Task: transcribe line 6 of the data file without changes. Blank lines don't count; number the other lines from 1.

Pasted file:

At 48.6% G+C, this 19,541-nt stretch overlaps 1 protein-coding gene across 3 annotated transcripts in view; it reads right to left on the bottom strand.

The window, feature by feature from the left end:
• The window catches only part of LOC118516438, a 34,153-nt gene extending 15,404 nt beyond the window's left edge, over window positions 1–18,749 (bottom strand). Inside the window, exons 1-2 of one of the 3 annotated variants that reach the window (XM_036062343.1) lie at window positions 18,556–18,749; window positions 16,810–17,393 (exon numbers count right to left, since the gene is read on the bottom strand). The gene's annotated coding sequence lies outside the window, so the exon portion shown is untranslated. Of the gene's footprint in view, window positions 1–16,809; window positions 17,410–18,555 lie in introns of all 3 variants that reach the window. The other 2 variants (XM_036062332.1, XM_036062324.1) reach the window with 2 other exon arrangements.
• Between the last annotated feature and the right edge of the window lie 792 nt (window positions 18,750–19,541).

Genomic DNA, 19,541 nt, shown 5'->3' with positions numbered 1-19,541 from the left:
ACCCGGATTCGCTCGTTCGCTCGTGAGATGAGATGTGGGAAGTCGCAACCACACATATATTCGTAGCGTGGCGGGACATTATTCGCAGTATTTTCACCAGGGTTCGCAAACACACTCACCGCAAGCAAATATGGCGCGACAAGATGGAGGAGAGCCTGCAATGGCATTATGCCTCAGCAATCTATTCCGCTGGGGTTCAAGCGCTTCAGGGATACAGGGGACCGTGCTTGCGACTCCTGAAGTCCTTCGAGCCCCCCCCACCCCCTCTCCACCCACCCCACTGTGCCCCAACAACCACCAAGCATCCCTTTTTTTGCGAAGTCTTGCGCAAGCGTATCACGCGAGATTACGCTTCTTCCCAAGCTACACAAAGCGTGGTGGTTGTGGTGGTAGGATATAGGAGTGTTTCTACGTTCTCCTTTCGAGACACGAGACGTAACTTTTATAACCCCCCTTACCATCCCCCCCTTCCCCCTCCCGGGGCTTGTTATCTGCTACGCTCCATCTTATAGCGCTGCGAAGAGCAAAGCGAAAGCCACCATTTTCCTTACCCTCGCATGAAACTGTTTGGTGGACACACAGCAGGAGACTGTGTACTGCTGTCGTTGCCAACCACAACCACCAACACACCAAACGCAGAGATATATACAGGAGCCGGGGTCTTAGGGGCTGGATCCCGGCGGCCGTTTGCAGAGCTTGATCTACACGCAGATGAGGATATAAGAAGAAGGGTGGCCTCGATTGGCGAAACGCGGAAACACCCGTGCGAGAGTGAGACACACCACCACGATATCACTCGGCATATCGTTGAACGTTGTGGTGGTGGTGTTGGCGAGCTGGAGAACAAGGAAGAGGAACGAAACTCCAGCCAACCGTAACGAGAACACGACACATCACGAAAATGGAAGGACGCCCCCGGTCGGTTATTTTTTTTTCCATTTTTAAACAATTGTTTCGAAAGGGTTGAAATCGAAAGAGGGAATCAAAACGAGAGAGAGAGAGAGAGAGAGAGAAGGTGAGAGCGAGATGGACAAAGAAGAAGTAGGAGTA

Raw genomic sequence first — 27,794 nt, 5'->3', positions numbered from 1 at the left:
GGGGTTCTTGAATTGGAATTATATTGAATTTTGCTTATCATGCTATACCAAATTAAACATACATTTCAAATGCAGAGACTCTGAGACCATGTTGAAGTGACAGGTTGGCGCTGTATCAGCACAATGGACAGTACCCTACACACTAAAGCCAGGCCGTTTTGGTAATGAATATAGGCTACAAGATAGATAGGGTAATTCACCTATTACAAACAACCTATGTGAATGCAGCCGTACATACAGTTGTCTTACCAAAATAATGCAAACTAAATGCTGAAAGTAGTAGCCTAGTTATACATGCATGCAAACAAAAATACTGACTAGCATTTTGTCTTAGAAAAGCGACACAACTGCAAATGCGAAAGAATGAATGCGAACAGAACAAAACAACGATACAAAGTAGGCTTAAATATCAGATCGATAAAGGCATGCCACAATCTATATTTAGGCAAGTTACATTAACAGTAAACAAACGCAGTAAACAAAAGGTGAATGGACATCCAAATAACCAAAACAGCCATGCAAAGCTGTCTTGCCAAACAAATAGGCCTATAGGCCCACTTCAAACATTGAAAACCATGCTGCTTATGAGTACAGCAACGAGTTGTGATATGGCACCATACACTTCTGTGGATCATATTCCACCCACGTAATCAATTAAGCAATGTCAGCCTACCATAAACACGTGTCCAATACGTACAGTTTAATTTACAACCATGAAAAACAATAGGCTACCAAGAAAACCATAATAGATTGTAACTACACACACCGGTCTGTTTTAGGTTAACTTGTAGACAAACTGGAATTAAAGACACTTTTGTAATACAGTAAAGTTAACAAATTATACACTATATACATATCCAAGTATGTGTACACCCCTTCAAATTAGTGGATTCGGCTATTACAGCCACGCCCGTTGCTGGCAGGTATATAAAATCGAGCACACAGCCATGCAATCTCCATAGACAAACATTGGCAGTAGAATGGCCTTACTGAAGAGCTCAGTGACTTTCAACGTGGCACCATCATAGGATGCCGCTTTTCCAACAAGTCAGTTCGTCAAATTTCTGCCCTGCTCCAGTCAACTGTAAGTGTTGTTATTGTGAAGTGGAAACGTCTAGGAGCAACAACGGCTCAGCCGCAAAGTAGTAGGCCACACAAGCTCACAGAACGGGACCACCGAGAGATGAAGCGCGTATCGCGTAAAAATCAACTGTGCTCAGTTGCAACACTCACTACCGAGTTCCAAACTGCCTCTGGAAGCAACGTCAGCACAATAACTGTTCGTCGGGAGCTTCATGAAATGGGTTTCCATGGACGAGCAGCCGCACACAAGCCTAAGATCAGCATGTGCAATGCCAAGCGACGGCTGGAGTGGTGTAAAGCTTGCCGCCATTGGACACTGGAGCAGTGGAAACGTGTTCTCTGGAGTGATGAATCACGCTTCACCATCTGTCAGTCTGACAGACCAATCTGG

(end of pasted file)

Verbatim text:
ACCCGGATTCGCTCGTTCGCTCGTGAGATGAGATGTGGGAAGTCGCAACCACACATATATTCGTAGCGTGGCGGGACATTATTCGCAGTATTTTCACCAGGGTTCGCAAACACACTCACCGCAAGCAAATATGGCGCGACAAGATGGAGGAGAGCCTGCAATGGCATTATGCCTCAGCAATCTATTCCGCTGGGGTTCAAGCGCTTCAGGGATACAGGGGACCGTGCTTGCGACTCCTGAAGTCCTTCGAGCCCCCCCCACCCCCTCTCCACCCACCCCACTGTGCCCCAACAACCACCAAGCATCCCTTTTTTTGCGAAGTCTTGCGCAAGCGTATCACGCGAGATTACGCTTCTTCCCAAGCTACACAAAGCGTGGTGGTTGTGGTGGTAGGATATAGGAGTGTTTCTACGTTCTCCTTTCGAGACACGAGACGTAACTTTTATAACCCCCCTTACCATCCCCCCCTTCCCCCTCCCGGGGCTTGTTATCTGCTACGCTCCATCTTATAGCGCTGCGAAGAGCAAAGCGAAAGCCACCATTTTCCTTACCCTCGCATGAAACTGTTTGGTGGACACACAGCAGGAGACTGTGTACTGCTGTCGTTGCCAACCACAACCACCAACACACCAAACGCAGAGATATATACAGGAGCCGGGGTCTTAGGGGCTGGATCCCGGCGGCCGTTTGCAGAGCTTGATCTACACGCAGATGAGGATATAAGAAGAAGGGTGGCCTCGATTGGCGAAACGCGGAAACACCCGTGCGAGAGTGAGACACACCACCACGATATCACTCGGCATATCGTTGAACGTTGTGGTGGTGGTGTTGGCGAGCTGGAGAACAAGGAAGAGGAACGAAACTCCAGCCAACCGTAACGAGAACACGACACATCACGAAAATGGAAGGACGCCCCCGGTCGGTTATTTTTTTTTCCATTTTTAAACAATTGTTTCGAAAGGGTTGAAATCGAAAGAGGGAATCAAAACGAGAGAGAGAGAGAGAGAGAGAGAAGGTGAGAGCGAGATGGACAAAGAAGAAGTAGGAGTA